We eventually gain the ridge top, and it’s a nice break to have some level terrain, but it’s very thick up here:  waist-high ferns, and freshly sprouting berry canes, some of which reach shoulder high – the problem isn’t so much the thorns, but without being able to see the feet, each step is a surprise (dirt, dirt, dirt, rock) — and of course all the other irritations that go along with bushwhacking, such as trekking poles caught in stems, hat jostled by branches, etc.

Odie scouts ahead:  there’s a faint passage through the fronds and canes, as if someone’s been through this way, and after a quarter mile or so the bent vegetation coalesces into a path, which means a break from branches in the face, plus you can see where you’re going.  Life is good again.

Soon we’ve found the summit canister, signed in, and sat down on a big rock, where we’re visited by a swarm of flies who find my ankles supremely interesting.  For the descent I choose a slightly different route, aiming to shave a little distance off our journey (left foot still OK, but let’s not push it).

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The descent is steep.  From the top of a band of cliffs, I peer into towering forest that spills down into the valley.  Stepping downhill you discover (especially when barefoot) that movement is an interaction with the ground, for when the foot touches the surface, that’s only the start — quickly you find out whether there’s anything’s below the leaf litter to support your weight — or whether your foot is going to punch through between a gap in the rocks — whether the rocks you step on are stable or tilt and shift — and sometimes you step onto a angled bed of moss and the whole thing slides off a rock.

Odie bounds ahead while I totter down a steep embankment, and then it’s on to some wonderfully level terrain, and we’re marching along happily when a small bird (a junco I think) dashes off with one wing held off to the side, as if broken.  You tricky bird, we know you’re trying to lure us away!  Looking down, I spot a small nest in a patch of blue cohosh about a foot off the ground, and inside two tiny featherless orange creatures squirming around, no bigger than jelly beans.  “Keep moving along, you,” I bark at Odie, who’s a natural born killer.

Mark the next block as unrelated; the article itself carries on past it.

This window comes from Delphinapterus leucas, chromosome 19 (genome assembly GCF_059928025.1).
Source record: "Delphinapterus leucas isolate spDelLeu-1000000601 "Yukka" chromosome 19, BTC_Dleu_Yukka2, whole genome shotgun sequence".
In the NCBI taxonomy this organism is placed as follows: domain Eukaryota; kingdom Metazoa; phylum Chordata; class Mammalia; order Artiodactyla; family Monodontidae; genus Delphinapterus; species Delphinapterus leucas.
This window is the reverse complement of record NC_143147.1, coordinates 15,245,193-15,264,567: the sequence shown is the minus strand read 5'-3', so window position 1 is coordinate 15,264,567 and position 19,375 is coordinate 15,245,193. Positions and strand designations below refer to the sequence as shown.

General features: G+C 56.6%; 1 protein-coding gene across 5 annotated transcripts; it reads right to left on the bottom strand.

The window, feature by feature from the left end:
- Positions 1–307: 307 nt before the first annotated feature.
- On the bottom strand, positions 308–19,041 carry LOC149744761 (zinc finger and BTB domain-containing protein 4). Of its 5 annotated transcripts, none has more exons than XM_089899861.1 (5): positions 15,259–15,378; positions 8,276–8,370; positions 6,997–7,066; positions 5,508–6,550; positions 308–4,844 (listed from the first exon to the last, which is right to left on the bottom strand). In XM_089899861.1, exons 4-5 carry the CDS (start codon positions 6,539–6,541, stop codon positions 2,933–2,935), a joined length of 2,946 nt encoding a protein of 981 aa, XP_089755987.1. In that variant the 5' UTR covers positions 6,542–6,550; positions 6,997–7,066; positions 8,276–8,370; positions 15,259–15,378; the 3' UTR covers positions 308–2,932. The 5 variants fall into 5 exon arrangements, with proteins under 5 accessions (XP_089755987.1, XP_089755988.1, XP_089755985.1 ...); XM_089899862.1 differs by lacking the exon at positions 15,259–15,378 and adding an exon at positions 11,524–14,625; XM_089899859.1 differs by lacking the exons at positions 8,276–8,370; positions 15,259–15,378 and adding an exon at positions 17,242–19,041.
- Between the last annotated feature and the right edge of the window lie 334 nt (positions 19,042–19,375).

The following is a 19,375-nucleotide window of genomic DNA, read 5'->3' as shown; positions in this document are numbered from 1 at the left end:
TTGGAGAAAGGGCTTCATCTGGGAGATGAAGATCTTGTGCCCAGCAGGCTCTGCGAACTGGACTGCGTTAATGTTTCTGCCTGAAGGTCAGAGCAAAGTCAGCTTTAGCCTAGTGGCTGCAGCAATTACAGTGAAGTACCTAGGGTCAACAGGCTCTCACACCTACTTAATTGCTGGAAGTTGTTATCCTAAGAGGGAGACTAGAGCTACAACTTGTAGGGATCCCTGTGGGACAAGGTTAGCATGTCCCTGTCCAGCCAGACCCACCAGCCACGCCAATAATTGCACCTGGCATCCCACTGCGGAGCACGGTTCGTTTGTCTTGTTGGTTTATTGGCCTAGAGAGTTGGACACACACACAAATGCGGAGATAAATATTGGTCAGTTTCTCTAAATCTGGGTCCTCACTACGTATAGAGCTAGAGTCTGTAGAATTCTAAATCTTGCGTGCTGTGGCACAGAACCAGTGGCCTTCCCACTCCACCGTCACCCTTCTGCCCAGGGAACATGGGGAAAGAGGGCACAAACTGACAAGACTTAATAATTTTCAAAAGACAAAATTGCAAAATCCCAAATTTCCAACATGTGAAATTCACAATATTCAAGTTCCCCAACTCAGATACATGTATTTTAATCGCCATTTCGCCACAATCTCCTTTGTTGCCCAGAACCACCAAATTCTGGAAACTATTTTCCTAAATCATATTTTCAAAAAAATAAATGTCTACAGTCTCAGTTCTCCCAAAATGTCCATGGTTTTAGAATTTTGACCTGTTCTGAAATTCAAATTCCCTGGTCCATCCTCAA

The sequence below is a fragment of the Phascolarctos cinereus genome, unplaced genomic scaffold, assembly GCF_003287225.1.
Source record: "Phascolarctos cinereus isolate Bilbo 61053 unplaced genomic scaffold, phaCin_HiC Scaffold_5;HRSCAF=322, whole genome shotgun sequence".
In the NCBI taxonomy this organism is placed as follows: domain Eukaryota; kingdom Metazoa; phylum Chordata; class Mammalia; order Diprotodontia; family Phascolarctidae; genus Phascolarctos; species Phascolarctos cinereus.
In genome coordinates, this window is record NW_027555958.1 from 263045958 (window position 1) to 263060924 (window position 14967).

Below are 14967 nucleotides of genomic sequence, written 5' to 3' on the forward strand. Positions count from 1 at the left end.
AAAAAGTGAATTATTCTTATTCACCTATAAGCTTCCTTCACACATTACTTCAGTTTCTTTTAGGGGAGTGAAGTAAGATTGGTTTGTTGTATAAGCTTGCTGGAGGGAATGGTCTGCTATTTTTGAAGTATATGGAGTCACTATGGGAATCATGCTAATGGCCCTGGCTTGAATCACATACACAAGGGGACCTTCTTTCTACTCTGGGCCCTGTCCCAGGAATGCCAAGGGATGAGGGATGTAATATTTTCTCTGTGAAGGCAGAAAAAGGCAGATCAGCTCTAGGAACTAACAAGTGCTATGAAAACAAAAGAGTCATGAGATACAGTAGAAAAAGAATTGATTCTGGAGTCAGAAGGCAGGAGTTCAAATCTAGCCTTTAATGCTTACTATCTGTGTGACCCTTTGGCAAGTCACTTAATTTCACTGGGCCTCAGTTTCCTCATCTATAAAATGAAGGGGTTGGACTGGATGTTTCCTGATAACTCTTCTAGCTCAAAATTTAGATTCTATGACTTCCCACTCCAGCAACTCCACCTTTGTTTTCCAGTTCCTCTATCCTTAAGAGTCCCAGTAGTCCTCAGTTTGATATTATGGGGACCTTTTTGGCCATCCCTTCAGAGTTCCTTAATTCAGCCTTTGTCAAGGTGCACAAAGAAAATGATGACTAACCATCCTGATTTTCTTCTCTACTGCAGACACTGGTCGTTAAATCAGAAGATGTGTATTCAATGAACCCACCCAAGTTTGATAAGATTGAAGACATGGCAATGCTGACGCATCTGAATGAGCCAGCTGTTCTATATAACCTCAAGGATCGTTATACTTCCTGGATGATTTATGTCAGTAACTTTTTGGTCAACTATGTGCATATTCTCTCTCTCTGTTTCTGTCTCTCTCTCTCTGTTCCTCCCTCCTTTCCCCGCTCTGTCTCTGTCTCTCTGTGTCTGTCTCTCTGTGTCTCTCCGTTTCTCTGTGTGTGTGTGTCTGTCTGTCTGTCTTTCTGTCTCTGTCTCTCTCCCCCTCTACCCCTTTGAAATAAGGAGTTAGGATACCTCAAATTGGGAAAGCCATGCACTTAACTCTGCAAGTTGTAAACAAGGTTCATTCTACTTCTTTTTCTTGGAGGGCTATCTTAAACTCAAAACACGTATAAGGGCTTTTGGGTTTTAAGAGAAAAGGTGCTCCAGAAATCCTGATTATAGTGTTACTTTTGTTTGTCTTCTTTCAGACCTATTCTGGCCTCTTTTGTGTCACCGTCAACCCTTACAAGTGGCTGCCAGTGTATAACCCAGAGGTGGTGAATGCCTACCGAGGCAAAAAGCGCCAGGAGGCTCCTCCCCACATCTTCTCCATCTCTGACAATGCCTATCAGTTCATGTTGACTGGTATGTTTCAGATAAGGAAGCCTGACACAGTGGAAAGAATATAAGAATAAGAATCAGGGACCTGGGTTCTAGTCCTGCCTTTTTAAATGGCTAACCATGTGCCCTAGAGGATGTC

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More slow, patient, creeping process.  Nearing the bottom, once again we find ourselves in nettle country, and I’m angry because a compass error means an extra quarter-mile moving through these unfriendly plants.  And here they’re growing waist high in places.  There’s a large fallen tree:  I clamber up and teeter across this bridge as far as it goes – and then there’s no choice but to drop back to the ground, and now I’m whacking away for my life, looking around desperately for some path out of the killing zone, as my feet are stinging and the nettles are poking through trousers and tickling my knees.  “Get away!” I shout at Odie, who’s sidled up to me and is blocking my poles – “Get away from me!” pleading, shouting, cursing, the tops of my feet on fire.

The nettle zone transitions into a mix of fern, meadow rue, blue cohosh, crow’s foot, wood asters, and others, with a few nettles here and there just to make sure you’re paying attention, and after a while I stumble across some jewel weed sprouts, whose leaves rubbed on the tops of my feet soothe the pain, in fact, after a few seconds, the irritation is gone.  From down below, the sound of a passing car: we’re almost back.

Halcott today was pretty slow:  the 3.5-mile round trip took over 5 hours.  But the left foot didn’t complain, which is a triumph.  Two days later for Father’s Day, Sue, Philip, and Odie accompany me on a leisurely stroll up Westkill on a beautiful warm day, and afterwards we clean up some ancient beer cans and gas canisters I’d spotted when bushwhacking Westkill in April.

6 peaks left for June and 12 for July is a lot, but feasible.  We’ll find out more following X-ray and Doctor’s visit tomorrow, but for now hope is restored….and the fight goes on!


Running the Long Path is available on Amazon  (Click on the image to check it out)20170806_110648

Creeping up Halcott